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Trio says goodbye to high school 2,500 miles from home
Four years in the making — that’s what a high school graduation is to many students. The chance to say goodbye to classmates and teachers, and a moment in time to celebrate a great accomplishment. Three Mercer Island High School students are foregoing the celebration to work on a different accomplishment, rowing at the national rowing competition in Cincinnati, Ohio.
Thomas Ehlers, Ai Tanaka and Robert Capelluto, all seniors at MIHS, are members of the Mt. Baker varsity 8s crew team, which qualified for the national competition after regionals in Vancouver, Wash., in the middle of May.
“I found the conflicting dates last fall, but I didn’t really think about it,” said Ehlers.
“Actually, the team made a goal not to even talk about it until regionals,” said Capelluto of the competing dates for graduation and nationals.
The team, along with coaches, family members and other crew teams from Mt. Baker that qualified, headed off to Ohio yesterday and will spend today and tomorrow preparing for the races which take place all weekend.
“The reason it’s a big deal really is because it’s the last time we’ll all be together,” said Capelluto of missing graduation. He added that the actual graduation ceremony, sitting in the Convention Center for hours, seemed like it might be kind of boring. The group cares more about missing the senior assembly and graduation party.
“But it should be worth it,” said Tanaka.
“The whole experience, when you weigh it out — it’s more of a life experience. A lot of people say we’re crazy for missing it,” said Capelluto. All three said that in many ways, they worked harder at crew over the last several years than perhaps during high school. But the trio said that despite being thousands of miles away, they still plan to celebrate, at least a little. A small graduation party is planned for them while in Ohio.
The journey to Ohio began four years ago when Ehlers joined the team upon a friend’s suggestion during his freshman year at MIHS. Tanaka and Capelluto joined the sport the following year, as sophomores, looking for something new and at the suggestion of friends.
Competing against the best rowers in the nation was an easy addition to the group’s list of favorite high school experiences, in many ways because hitting this level highlights years of strenuous work. Capelluto said he feels that rowing at nationals outweighs anything else he has done in the academic arena. The one downside: the team has been working twice as hard for the upcoming races while everyone else is winding down.
“Everyone else gets to enjoy summer, and we’re working twice as hard with two practices a day,” said Capelluto. Occasionally, the hours of back-breaking work, staring at the same person’s back day after day while skimming across the water, can get a little old, Capelluto said. But the group agreed that the end result is more than worth it.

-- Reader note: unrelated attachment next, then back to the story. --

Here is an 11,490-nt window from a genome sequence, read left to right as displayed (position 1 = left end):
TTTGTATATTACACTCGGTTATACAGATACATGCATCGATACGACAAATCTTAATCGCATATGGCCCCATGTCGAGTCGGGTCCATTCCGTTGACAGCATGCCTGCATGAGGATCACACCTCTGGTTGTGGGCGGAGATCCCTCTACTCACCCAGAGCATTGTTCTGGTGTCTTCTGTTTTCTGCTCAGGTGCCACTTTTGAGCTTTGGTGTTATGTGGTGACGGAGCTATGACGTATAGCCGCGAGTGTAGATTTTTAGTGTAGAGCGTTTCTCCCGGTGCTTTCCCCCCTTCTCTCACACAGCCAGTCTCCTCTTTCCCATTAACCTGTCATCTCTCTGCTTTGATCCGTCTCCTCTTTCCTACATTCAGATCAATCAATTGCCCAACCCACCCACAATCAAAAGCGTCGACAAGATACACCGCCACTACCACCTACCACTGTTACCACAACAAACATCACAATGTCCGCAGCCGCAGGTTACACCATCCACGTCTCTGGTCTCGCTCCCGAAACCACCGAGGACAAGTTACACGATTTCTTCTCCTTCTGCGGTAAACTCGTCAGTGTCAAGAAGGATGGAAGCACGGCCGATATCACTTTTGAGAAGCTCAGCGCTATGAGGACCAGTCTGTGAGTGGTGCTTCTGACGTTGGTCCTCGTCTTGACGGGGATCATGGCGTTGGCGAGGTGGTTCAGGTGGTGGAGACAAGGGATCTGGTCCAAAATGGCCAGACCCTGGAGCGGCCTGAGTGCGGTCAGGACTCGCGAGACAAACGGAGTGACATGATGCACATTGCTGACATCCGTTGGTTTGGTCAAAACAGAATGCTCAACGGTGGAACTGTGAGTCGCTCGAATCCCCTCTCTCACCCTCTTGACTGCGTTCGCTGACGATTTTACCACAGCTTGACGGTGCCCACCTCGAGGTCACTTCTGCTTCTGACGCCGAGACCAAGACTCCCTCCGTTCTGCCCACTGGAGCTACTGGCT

All three said that the best part about being out on the water is the feeling of going fast, which helps to overcome the sport’s more painful aspects.
“It’s hard to describe why we like [crew] because it can be so extremely painful. It doesn’t make sense to a lot of people,” said Capelluto of the intrigue of rowing. For enduring the pain, the team gets some pretty amazing views, often from a place where many don’t travel: the middle of Lake Washington. Ehlers said his favorite place to row is heading north on Lake Washington toward Highway 520, along the Seattle shoreline, seeing the sights.
“I like watching the sun rise and seeing Mt. Rainier over the water,” he said. One of the places where the team spends a lot of time is the area around the I-90 floating bridge. As it turns out, the bridge just happens to be 2,000 meters long, the exact length of most race courses, including the course in Cincinnati.
After regionals, the team discussed what qualifying for the national competition meant.
“Our coach said he completely understood if any of us choose graduation over nationals,” said Tanaka. While Tanaka and Capelluto said it was a pretty easy choice for them, Ehlers admitted that the idea took a little while to get used to.
“Honestly, I really wanted to go to graduation,” he said. But in the end, the chance to row at nationals with the team he had been a part of for the past four years took top bidding.
This week is the end of two eras for the group — finishing high school and saying goodbye to the first rowing club that they belonged to. Ehlers will head south to attend the University of California at Berkeley, where he will row as a member of a team currently ranked No. 2 in the nation. He said he will spend the summer training for the fall, as well as prepping for a nationals selection team. If chosen, he would represent the United States in August at the junior world championships in France.
Capelluto will be moving north to Bellingham to attend Western Washington University and to become a member of the men’s club crew team. He said that while the rowing will not be as intense as what Ehlers is gearing up for, he is excited to continue in the sport. Tanaka is staying close, going to the University of Washington, where he will be a coxswain with the Huskies.
“I’m going to miss Seattle, just as a city,” said Ehlers of the move to college. “Going to San Francisco, it’s going to be different.”
“I’ll miss my teammates,” said Capelluto. “There is a special bond we form, knowing they push themselves as hard as you do.”
The 2009 U.S. Rowing Youth National Championships will be held June 12-14 on Harsha Lake outside of Cincinnati, Ohio. MIHS commencement beings at 7 p.m. at the Washington State Convention and Trade Center tomorrow, June 11. Tickets are required. Doors open at 6:15 p.m.